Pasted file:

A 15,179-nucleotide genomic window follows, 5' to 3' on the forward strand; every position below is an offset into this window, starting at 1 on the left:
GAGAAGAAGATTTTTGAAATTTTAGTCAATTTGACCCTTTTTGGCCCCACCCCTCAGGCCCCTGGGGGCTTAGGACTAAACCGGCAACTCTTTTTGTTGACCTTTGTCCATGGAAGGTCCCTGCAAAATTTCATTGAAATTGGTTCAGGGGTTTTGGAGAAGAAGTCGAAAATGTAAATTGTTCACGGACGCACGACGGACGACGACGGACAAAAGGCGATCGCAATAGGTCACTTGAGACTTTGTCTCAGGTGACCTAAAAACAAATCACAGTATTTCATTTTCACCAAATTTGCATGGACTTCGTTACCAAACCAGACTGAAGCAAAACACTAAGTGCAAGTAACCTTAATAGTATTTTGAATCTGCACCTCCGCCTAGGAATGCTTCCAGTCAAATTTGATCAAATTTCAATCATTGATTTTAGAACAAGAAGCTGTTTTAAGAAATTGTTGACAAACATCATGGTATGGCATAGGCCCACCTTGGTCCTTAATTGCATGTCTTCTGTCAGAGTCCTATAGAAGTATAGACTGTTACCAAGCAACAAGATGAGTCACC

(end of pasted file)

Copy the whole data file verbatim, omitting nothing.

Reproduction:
A 15,179-nucleotide genomic window follows, 5' to 3' on the forward strand; every position below is an offset into this window, starting at 1 on the left:
GAGAAGAAGATTTTTGAAATTTTAGTCAATTTGACCCTTTTTGGCCCCACCCCTCAGGCCCCTGGGGGCTTAGGACTAAACCGGCAACTCTTTTTGTTGACCTTTGTCCATGGAAGGTCCCTGCAAAATTTCATTGAAATTGGTTCAGGGGTTTTGGAGAAGAAGTCGAAAATGTAAATTGTTCACGGACGCACGACGGACGACGACGGACAAAAGGCGATCGCAATAGGTCACTTGAGACTTTGTCTCAGGTGACCTAAAAACAAATCACAGTATTTCATTTTCACCAAATTTGCATGGACTTCGTTACCAAACCAGACTGAAGCAAAACACTAAGTGCAAGTAACCTTAATAGTATTTTGAATCTGCACCTCCGCCTAGGAATGCTTCCAGTCAAATTTGATCAAATTTCAATCATTGATTTTAGAACAAGAAGCTGTTTTAAGAAATTGTTGACAAACATCATGGTATGGCATAGGCCCACCTTGGTCCTTAATTGCATGTCTTCTGTCAGAGTCCTATAGAAGTATAGACTGTTACCAAGCAACAAGATGAGTCACC